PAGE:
"The key elements of Keynes’ argument must be that either (1) labor displaced by technology in one area, such as agriculture or manufacturing, will find well-paid applications in other sectors, or (2) people will simply work less, and substitute paid work for leisure, or construct communities of meaning around voluntary group activities. And that’s a useful way of briefly summarizing the argument in C. B. Frey’s timely book, The Technology Trap. Frey argues that there is no evidence of effect #2. In fact, the work hours of the most highly paid members of society are going up, not down. And the evidence on effect #1 is even less promising, with wages rapidly declining or jobs simply disappearing in sector after sector. It’s not just that Keynes was wrong, but that we are on the verge of a job crisis, according to Frey.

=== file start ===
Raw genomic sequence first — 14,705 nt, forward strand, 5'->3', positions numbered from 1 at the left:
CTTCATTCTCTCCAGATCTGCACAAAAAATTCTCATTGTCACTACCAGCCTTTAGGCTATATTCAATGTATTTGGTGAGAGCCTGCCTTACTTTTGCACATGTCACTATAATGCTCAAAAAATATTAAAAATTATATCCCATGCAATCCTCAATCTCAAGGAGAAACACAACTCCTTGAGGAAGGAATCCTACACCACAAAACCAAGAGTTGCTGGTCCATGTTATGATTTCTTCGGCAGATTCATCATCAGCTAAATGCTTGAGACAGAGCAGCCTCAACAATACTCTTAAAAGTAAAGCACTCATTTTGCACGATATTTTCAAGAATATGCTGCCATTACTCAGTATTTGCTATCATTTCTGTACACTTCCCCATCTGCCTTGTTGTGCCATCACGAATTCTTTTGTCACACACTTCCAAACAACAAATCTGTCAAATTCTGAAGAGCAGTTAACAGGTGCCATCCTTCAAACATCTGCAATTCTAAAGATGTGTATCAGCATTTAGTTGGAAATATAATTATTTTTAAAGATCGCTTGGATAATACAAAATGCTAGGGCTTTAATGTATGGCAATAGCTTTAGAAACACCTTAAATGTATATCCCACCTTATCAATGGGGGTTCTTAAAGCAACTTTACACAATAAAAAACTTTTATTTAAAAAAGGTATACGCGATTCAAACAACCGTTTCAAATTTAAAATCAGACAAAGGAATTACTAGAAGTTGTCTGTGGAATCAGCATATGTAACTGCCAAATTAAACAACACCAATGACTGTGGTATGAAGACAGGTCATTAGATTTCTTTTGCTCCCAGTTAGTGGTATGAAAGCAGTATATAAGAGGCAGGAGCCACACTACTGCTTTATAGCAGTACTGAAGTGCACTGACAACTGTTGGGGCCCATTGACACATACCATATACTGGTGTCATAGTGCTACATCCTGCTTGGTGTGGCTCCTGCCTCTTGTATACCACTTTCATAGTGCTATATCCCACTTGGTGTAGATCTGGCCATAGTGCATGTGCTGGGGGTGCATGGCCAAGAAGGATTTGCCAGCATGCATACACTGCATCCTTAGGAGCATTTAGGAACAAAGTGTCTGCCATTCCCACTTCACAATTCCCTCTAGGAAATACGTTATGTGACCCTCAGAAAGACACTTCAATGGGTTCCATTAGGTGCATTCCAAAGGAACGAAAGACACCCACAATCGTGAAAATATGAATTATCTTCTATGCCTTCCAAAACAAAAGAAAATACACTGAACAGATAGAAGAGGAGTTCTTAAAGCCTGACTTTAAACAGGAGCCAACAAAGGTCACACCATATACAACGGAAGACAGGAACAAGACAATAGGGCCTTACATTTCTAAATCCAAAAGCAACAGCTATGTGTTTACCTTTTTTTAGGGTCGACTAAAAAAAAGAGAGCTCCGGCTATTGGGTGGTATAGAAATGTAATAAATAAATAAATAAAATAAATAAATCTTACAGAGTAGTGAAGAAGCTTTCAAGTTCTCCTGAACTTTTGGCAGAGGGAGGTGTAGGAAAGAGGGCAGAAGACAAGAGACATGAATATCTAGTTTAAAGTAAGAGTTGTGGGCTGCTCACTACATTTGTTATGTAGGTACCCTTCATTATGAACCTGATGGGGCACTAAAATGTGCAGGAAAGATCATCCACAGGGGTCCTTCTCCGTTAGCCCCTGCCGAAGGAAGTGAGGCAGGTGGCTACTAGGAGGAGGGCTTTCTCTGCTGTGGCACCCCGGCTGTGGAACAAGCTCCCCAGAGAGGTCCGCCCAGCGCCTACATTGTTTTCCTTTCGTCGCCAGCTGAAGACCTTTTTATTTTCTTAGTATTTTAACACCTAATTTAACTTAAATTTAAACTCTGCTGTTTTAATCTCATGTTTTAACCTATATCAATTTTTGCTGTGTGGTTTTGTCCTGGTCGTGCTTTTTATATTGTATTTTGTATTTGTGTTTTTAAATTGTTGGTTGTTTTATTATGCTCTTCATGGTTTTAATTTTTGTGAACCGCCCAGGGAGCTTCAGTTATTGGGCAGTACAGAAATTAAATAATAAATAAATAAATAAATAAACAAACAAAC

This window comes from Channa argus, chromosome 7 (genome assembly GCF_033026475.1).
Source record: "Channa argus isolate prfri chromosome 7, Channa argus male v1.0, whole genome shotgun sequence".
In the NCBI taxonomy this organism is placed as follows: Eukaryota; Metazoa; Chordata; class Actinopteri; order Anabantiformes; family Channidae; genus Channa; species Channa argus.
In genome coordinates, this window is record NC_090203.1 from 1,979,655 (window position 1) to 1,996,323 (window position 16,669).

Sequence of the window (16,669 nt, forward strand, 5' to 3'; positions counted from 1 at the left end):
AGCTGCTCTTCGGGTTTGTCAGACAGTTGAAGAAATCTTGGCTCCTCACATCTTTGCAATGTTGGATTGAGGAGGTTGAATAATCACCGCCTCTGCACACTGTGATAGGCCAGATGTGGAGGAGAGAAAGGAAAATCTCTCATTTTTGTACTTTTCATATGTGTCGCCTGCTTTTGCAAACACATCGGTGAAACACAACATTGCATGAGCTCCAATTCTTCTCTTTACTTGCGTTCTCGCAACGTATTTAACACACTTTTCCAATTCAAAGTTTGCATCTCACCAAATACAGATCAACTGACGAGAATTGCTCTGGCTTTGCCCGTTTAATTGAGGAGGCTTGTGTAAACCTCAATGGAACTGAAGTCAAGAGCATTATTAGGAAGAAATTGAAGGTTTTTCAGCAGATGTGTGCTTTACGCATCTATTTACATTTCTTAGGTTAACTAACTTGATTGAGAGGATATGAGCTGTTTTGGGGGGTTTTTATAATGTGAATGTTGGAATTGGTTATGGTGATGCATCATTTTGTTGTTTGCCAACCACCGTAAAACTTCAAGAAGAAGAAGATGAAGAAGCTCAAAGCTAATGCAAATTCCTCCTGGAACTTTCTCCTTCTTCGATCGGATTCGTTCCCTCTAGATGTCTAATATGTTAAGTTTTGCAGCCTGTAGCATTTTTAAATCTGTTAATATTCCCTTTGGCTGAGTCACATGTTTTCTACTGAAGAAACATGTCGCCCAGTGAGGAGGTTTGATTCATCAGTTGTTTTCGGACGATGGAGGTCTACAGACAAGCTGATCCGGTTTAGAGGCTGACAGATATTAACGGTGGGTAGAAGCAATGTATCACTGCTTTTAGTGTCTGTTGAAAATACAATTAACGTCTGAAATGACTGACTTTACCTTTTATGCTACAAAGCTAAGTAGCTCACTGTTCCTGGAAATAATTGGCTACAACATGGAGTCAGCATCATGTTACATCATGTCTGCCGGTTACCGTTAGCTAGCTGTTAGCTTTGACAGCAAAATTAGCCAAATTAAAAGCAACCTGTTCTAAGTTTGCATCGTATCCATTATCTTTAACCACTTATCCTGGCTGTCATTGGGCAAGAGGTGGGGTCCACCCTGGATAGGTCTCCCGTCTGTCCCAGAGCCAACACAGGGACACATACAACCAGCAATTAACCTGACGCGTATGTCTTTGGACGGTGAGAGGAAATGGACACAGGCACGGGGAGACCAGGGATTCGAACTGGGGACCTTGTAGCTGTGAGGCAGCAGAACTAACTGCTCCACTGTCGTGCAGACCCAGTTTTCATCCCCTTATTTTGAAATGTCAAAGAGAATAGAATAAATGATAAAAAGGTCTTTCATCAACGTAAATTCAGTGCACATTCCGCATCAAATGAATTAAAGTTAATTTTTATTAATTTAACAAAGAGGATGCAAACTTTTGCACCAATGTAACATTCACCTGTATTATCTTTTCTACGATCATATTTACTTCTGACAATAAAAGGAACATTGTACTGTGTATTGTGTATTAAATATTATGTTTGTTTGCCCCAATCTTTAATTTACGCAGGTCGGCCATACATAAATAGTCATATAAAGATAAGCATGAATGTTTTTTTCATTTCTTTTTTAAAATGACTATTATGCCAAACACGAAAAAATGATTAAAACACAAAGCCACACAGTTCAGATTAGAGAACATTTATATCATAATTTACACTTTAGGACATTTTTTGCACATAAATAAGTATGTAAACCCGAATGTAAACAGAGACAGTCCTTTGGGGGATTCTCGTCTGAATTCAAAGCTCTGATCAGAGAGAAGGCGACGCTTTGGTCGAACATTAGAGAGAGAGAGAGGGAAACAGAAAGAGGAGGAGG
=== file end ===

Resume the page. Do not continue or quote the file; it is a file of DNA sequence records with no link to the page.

His core claim is that the nature of the technology now being deployed is different from analogous technological changes in the past. For many centuries, improved “capital” mostly meant better tools, which improved productivity of people such as blacksmiths or shoemakers, increasing their wealth. The Industrial Revolution, on the other hand, because of its economies of scale, created dramatically increased inequality. My own go-to observation on this difference comes from Upton Sinclair, who said: “Private ownership of tools—a basis of freedom when tools are simple—becomes a basis of enslavement when tools are complex.”"